And in a couple of respects, I hope it doesn’t. But I’m getting ahead of myself. Here are the major issues, as I see them.

Should DC General Be Closed?

A rhetorical question. No one, I venture to say, thinks that DC General is an okay place for children and their parents to live, even temporarily. It’s too big — a “small city” Councilmember Graham called it.

It was never fully converted from the hospital it used to be — apparently because no one wanted to acknowledge that it was the replacement for the then-notorious shelter the former mayor felt pressed to close in 2007.

Its basic systems are seemingly beyond redemption — frequent heat and air conditioning outages, no hot water for long periods of time, elevators that break down — or in one recent case, get flooded. And the place is persistently infested by mice, roaches, bed bugs and the like. Moldy too.

In short, it’s shameful that a child would have to go missing to get District officials serious about closing DC General.

Where Would the District Shelter Homeless Families?

The Gray administration envisions smaller shelters scattered across the city. They would have to include play spaces for children and be near to public transportation and “community amenities [undefined].”

The administration would prefer buildings leased from private landlords because, it says, this option would be quicker and cheaper than renovating publicly-owned buildings or constructing shelters on publicly-owned land.

The latter would also require the District to pay for ongoing operating costs, e.g., utilities, maintenance. The preferred option would make private landlords responsible for these, as well as security systems, furniture and whatever renovations their buildings require.

Ideally, each building would have 40-50 units, though the plan allows as how some larger shelters might be okay. For the smaller shelters, it projects a $2,000 per month cost.

Now, why would an owner of a potentially suitable building in any of our high-rent, high-demand neighborhoods agree to lease it for a minimum of 10 years at a rate this low — or anything close?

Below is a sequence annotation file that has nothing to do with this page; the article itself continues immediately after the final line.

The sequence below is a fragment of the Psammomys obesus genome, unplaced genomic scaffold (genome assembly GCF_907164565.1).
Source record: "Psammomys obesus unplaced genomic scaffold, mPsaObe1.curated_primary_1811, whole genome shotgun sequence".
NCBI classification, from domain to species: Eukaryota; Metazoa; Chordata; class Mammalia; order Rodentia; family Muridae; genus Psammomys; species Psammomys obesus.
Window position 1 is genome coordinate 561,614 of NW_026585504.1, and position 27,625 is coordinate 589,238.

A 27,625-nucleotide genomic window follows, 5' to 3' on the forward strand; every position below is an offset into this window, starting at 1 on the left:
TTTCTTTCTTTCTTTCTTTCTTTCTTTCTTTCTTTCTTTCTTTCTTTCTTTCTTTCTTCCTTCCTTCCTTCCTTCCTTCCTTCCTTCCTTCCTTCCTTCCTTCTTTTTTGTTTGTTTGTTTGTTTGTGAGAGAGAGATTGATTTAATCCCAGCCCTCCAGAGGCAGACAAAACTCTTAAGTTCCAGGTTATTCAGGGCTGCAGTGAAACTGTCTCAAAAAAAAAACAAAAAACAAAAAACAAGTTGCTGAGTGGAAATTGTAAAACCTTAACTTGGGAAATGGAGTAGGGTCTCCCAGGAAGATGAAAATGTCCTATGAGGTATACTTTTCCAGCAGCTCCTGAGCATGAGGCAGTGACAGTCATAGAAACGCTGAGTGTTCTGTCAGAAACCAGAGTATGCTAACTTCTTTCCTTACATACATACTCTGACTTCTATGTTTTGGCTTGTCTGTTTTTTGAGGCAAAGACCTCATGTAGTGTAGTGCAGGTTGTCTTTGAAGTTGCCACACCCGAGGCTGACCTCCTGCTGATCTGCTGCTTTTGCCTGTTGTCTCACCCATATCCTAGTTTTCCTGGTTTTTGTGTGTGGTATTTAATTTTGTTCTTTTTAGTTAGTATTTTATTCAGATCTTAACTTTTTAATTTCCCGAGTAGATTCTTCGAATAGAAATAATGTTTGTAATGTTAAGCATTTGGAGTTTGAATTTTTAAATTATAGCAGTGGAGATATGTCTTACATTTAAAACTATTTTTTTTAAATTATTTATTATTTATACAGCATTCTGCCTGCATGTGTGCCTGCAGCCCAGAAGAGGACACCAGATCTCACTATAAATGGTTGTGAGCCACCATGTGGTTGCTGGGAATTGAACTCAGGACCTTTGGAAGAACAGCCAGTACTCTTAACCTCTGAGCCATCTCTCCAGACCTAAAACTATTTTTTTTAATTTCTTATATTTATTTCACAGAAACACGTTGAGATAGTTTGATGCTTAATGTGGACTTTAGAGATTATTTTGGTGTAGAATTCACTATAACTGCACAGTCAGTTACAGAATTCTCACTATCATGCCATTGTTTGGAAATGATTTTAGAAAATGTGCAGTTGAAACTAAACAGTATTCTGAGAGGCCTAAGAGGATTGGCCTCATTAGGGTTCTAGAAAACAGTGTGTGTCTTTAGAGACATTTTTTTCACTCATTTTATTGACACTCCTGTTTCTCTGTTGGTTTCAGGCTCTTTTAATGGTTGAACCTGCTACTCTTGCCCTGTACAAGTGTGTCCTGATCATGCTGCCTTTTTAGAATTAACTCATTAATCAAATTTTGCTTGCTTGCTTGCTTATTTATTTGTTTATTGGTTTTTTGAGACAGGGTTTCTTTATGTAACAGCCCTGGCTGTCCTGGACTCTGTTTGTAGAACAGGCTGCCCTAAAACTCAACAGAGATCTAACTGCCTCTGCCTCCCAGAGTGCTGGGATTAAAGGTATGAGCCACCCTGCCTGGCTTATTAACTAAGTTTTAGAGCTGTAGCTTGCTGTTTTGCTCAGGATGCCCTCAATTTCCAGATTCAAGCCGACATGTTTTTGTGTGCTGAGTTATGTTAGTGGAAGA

And if one did, wouldn’t the NIMBY (not in my backyard) forces “come out of the woodwork,” as the Director of the General Services Department has predicted? One recalls what happened when the District considered putting a smaller shelter in soon-to-be Mayor Bowser’s ward.

So, says Aaron Wiener at Washington City Paper, the “available candidates” will instead probably be “boarded-up properties” in low-income neighborhoods on “the city’s margins” — far less convenient to public transportation and “amenities” than DC General.

What Would a Unit Be?

Well, I’ll tell you what it wouldn’t necessarily be — an “apartment-style” unit, which the District’s homeless services law requires for families, except when no such unit is available.

The Gray administration interprets this limited exemption to mean that shelter units the District has yet to lease or build don’t have to include a bathroom for each family or any place to prepare a meal. They apparently may be just a single room, where parents and children must sleep together — just as they must at DC General.

How Many Homeless Families Would Have Shelter?

The Gray administration wants the replacement shelters to have, in total, the number of units currently provided at DC General — and to close the shelter in one fell swoop “so as to avoid an unplanned shelter expansion.”

It’s not altogether clear how many replacement units there’d be, since the Department of Human Services has concluded that 40 or so units at DC General don’t meet the (minimal) criteria the court established when it ordered the agency to stop “sheltering” families in recreation centers.